Interesting Questions, Facts, and Information
Ulysses S. Grant
|On April 9th, Palm Sunday, it finally all came to an end. Grant and Lee meet in a living room surrounded by staff. Grant is in his private's blouse, muddy, and bedraggled. Lee in a beatiful dress uniform with sword at his side. Grant offers lenient terms, and the war was over. Where did the surrender take place?||Ulysses S. Grant: Commander
Appomattox Courthouse. Grant did not tarry. Grant and his staff rode back to Headquarters. The news of what had happened preceded them. Cheers and artillery resounded! Grant then directed his staff officers to tell his subordinates to stop the celebration. "The war is over," he observed. "The Rebels are our countrymen again."
A spartan existence. In comparison with the rank and file of high command, Grant ate poorly (he liked cucumbers and vinegar for breakfast); he had one extra uniform (which was a private's uniform with stars pinned on); and his staff was the size of one more closely associated with a regimental command.
|On account of Grant's succession of victories, the Congress of the United States (with the President's signature) awarded what to Grant?||Ulysses S. Grant: Commander
Promoted him to Lieutenant General. General Grant was the second such awardee; President Washington was the first, awarded it in 1798, a year before he died.
|Vicksburg--"the Gibralter of the west," stood on the Mississppi River and the major rail line to the west. Much of the land was under water or too soggy to sustain cannon, horses, and wagons. Grant tried many ways to get to Vicksburg, but each a failure. Finally, the plan: sneak past the fort in transports, cut loose from his base, get his army on dry land, and attack north! The out come was what?||Ulysses S. Grant: Commander
The Mississippi became a Federal River, and the Confederacy was split in two.. In the first eighteen days after crossing the Mississippi, he fought five battles--Port Gibson, Raymond, Jackson, Champion's Hill and Big Black River. He marched 200 miles with only five days of rations--and then took Vicksburg after a siege of about six weeks. His losses are instructive. Between April 30 and July 4 Grant lost 1,243 killed, 7,095 wounded and 535 missing, a total of 8,873; he killed and wounded about 10,000 Confederates and captured 37,000; among these were 15 generals and 72 cannon.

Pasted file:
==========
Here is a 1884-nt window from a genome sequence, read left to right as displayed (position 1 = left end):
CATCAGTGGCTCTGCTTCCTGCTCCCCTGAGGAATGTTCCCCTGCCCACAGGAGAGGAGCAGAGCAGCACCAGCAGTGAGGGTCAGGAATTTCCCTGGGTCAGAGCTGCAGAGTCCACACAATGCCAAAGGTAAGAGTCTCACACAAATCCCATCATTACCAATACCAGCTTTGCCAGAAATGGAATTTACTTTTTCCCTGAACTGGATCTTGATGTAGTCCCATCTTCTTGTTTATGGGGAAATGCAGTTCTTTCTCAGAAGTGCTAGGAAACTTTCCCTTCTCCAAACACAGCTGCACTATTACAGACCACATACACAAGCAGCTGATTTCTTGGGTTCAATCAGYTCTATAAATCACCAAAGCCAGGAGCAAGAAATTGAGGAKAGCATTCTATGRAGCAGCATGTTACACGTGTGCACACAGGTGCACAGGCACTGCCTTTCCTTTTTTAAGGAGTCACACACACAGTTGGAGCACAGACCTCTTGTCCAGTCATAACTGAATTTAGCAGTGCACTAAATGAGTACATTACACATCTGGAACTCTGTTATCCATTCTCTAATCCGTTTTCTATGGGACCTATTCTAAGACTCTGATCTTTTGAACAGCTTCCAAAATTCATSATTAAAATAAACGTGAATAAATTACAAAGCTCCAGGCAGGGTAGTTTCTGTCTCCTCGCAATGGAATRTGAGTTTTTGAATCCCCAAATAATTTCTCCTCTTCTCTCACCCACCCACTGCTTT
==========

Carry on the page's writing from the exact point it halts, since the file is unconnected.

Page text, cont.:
|Shiloh. Grant has left the army encamped at Pittsburg Landing. He is waiting for Buell to get his divisions up for a move south towards Corinth. Unbeknown to him, Johnston has got his army within shouting distance without raising alarm. The morning of April 6, Johnston strikes while the Yanks are still in their fart sacks--the outcome of this two day engagement is what?||Ulysses S. Grant: Commander
A slaughter-fest between amateur armies. "Men ... Lying in every conceivable position; the dead ... with their eyes wide open, the wounded begging piteously for help ... I seemed ... in sort of a daze." Sherman described, "piles of dead soldiers, mangled bodies ... without heads and legs ... The scenes on this field would have cured anybody of war."
|The night of 14 February, 1862--Fort Donelson. Grant has the fort surrounded, and General Floyd is desperate. He decides to attack the Union right, and successfully begins to roll up Grant's flank. Grant who was not there, gets the news and rushes back. What was his response to this debacle? ||Ulysses S. Grant: Commander
Told his men that the first to attack will win.. Grant calmly attacked with his left, talking the pressure off the right. He reorganized the right and regained the lines before the Confederate attack and he won the battle.
He responded to General Buckner, now commanding in Donelson, his terms: "Sir: Yours of this date proposing Armistice and appointment of Commissioners to settle terms of Capitulation is just received. No terms except unconditional and immediate surrender can be accepted. I propose to move immediately upon your works. I am sir, very respectfully, Your obt.svt. Grant"
|Grant learned an important lesson early in the war. As he was marching his regiment towards the command of Col. Thomas Harris,CSA, encamped at Florida Missouri. He recounts, "My heart kept getting higher and higher until it felt to me as though it was in my throat." Finally when he arrived at where he expected the enemy--they were gone. What did he learn? ||Ulysses S. Grant: Commander
They were as afraid of his forces as he was of theirs.. Grant said, "This was a view of the question I had never taken before; but it was one I never forgot afterwards. From that event to the close of the war, I never experienced trepidation upon confronting an enemy, though I always felt more or less anxiety. I never forgot that he had as much reason to fear my forces as I had his. The lesson was valuable."